Rocky Mount Museum in Piney Flats will be celebrating the nation’s independence the way it was celebrated in the late 1700s.
At 1 p.m. Thursday, July 4, there will be a ceremonial reading of the Declaration of Independence. Following the reading, the militia will shoot a volley using 18th-century style flintlock muskets and rifles. Throughout the day visitors will be invited to tie a ribbon on the Liberty Tree, and each visitor will receive a complementary copy of the Declaration of Independence. There is no charge to participate in this event.
Living History Tours will be given from 11 a.m. to 5 p.m. with the last tour starting at 4 p.m. Regular admission prices apply: $8 for adults, $7 for seniors and $5 for children ages 5 and older. All Rocky Mount Historical Association discounts apply.
Beginning in 1777 — one year after the Declaration of Independence was signed — Americans started celebrating the Fourth of July. Parades, fireworks, firing of guns, ringing of bells, decorating with patriotic colors, food and toasts were all a part of the first celebrations. Before and during the American Revolution, the Sons of Liberty met under an elm tree in Boston, which they named the “Liberty Tree.” They protested British policy, hung banners and lanterns and assembled to express their views. News of the Boston Liberty Tree spread throughout the colonies, and many towns established their own Sons of Liberty groups and Liberty Trees.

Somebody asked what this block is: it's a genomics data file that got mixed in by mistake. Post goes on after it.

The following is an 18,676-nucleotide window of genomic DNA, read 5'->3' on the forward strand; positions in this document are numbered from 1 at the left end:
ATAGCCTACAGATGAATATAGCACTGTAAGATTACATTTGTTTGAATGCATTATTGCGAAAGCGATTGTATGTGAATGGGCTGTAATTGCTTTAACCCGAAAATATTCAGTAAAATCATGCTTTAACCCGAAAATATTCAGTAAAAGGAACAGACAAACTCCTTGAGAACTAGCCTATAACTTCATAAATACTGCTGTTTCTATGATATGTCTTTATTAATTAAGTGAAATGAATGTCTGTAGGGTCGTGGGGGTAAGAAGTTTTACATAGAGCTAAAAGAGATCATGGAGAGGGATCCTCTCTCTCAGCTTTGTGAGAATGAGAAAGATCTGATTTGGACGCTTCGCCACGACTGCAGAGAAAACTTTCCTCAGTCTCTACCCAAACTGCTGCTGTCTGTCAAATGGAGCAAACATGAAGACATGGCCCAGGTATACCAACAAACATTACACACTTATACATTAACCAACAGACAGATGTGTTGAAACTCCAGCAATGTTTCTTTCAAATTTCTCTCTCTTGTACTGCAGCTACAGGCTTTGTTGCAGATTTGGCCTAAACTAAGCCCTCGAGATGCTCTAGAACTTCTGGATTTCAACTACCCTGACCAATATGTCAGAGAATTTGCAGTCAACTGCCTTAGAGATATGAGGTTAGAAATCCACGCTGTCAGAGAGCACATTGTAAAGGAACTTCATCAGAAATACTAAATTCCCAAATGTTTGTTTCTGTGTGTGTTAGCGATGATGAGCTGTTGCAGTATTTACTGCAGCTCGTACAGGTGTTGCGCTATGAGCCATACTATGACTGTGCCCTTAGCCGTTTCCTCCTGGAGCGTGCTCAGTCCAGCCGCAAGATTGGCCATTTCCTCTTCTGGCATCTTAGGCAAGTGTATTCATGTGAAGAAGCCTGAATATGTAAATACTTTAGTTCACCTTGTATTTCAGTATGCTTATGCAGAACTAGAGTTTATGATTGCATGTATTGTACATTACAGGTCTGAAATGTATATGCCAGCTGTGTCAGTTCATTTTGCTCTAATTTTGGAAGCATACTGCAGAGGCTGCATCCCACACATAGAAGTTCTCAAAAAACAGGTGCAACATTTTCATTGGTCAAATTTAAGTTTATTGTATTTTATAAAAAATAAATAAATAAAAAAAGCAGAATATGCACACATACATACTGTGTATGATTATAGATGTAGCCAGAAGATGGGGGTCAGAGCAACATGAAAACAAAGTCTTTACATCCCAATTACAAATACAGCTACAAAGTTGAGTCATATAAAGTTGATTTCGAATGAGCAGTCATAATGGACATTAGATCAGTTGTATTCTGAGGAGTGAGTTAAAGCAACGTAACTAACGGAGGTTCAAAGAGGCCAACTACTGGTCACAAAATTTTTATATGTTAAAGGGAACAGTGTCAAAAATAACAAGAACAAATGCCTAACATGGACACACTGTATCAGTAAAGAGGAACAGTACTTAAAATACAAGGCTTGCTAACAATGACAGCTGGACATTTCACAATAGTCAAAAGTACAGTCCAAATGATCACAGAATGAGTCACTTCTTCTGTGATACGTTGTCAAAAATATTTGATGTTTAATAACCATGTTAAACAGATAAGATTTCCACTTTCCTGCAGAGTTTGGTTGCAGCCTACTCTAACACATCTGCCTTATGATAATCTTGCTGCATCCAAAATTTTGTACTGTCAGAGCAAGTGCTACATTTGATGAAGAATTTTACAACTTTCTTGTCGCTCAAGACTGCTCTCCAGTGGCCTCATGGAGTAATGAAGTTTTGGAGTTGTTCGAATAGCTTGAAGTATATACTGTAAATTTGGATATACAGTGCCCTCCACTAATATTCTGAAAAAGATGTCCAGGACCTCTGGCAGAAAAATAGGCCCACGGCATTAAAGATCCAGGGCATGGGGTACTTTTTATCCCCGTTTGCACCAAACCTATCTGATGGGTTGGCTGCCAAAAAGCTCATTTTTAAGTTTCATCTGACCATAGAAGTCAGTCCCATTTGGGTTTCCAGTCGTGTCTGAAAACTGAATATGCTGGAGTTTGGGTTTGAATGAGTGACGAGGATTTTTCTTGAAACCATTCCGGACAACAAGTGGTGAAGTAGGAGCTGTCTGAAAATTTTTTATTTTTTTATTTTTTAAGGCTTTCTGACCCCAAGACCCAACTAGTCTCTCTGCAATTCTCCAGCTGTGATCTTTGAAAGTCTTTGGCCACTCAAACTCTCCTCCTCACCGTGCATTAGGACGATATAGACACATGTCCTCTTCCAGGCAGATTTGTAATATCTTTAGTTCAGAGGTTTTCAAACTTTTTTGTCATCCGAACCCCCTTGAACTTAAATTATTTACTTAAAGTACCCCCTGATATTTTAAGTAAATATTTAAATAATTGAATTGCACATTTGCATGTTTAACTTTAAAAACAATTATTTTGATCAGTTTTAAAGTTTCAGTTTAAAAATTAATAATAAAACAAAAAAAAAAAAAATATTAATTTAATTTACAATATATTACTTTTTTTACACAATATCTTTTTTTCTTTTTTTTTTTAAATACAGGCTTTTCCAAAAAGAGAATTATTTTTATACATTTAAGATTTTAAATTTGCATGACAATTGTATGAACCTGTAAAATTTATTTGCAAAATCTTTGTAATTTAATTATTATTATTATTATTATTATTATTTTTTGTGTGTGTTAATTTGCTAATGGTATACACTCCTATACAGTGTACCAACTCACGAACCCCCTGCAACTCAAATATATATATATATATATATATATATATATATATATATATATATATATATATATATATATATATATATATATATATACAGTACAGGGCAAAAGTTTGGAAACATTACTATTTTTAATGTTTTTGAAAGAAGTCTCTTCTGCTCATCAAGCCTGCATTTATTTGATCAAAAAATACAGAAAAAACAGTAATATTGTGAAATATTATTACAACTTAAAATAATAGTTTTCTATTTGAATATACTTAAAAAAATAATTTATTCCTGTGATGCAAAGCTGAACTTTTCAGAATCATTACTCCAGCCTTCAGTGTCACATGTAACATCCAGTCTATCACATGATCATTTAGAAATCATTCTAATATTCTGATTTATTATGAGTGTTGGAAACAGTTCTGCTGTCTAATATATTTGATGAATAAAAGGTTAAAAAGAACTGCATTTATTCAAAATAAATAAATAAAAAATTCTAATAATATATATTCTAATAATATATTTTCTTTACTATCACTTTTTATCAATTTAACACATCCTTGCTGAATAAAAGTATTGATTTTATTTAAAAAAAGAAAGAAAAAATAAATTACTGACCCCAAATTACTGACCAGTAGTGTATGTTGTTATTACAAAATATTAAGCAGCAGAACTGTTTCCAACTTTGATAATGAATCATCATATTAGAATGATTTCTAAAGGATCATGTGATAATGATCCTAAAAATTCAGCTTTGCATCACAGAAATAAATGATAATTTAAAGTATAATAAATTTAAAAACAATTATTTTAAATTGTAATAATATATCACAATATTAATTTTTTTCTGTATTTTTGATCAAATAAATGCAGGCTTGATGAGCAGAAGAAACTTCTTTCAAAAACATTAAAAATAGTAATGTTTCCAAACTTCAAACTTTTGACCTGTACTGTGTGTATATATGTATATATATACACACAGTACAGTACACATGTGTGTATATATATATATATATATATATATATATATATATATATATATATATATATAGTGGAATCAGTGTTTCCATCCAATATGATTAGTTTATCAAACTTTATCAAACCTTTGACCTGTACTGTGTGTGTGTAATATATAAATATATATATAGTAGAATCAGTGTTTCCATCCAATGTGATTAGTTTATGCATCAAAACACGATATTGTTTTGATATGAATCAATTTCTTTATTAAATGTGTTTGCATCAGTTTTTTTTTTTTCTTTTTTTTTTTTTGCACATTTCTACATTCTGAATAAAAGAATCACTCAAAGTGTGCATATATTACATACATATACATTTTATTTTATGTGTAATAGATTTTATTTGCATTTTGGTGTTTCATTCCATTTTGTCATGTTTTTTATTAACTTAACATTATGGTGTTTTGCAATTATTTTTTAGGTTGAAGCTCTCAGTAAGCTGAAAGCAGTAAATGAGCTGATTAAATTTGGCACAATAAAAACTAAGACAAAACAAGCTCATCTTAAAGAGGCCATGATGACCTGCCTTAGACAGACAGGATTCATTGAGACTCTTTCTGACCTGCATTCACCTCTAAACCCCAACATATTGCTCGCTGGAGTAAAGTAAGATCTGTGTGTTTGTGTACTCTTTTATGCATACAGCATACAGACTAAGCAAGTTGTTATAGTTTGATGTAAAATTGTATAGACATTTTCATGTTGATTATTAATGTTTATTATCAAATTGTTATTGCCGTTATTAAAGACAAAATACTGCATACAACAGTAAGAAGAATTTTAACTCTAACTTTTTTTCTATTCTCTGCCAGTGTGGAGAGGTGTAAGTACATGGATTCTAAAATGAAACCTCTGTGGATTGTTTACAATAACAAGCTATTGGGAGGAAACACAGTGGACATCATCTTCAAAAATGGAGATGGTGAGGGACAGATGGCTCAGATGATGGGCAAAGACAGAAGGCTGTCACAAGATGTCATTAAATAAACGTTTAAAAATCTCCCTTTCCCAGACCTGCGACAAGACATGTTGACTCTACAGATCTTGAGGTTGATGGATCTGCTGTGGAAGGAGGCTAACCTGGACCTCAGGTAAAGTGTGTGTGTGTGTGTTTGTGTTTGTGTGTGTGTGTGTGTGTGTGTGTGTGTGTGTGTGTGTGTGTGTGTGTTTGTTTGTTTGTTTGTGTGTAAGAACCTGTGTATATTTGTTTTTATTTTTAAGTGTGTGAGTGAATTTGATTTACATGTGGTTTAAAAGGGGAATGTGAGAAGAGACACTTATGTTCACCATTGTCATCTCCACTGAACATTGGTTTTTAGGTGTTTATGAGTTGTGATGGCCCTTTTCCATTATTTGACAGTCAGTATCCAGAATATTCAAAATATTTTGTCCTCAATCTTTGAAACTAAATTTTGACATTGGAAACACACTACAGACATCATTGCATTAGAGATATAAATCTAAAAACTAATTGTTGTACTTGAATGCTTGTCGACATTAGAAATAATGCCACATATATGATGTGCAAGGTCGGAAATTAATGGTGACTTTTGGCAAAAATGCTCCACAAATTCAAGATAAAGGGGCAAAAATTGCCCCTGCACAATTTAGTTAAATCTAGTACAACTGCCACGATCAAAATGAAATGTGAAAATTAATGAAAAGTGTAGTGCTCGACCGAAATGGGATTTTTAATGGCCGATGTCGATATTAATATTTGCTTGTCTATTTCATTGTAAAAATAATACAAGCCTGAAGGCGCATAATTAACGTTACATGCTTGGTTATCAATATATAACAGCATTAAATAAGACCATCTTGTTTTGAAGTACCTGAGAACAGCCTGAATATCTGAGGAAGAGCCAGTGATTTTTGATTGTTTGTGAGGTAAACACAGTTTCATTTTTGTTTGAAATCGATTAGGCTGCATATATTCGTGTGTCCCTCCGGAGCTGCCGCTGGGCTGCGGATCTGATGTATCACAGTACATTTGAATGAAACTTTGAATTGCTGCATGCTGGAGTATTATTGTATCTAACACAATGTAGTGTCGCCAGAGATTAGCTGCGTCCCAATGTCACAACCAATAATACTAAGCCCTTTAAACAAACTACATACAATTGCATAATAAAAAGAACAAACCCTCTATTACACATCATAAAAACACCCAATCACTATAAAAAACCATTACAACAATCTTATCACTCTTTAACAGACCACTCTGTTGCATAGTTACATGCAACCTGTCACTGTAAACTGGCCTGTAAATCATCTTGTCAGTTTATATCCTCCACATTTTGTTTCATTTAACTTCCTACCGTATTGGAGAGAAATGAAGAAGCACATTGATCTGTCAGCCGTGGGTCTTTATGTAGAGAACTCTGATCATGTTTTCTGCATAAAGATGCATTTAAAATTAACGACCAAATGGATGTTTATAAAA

During the British occupation of Boston, British soldiers cut down the Liberty Tree and used it as firewood, knowing it to be a symbol for the patriots. The Liberty Tree was included in the design of many of the first American flags used during the Revolution. Rocky Mount will honor the Liberty Trees and the Sons of Liberty by inviting visitors to tie a ribbon to Rocky Mount’s designated Liberty Tree.
Rocky Mount is located at 200 Hyder Hill Road, Piney Flats. For more information, call 1-888-538-1791 (toll free) or 538-7396.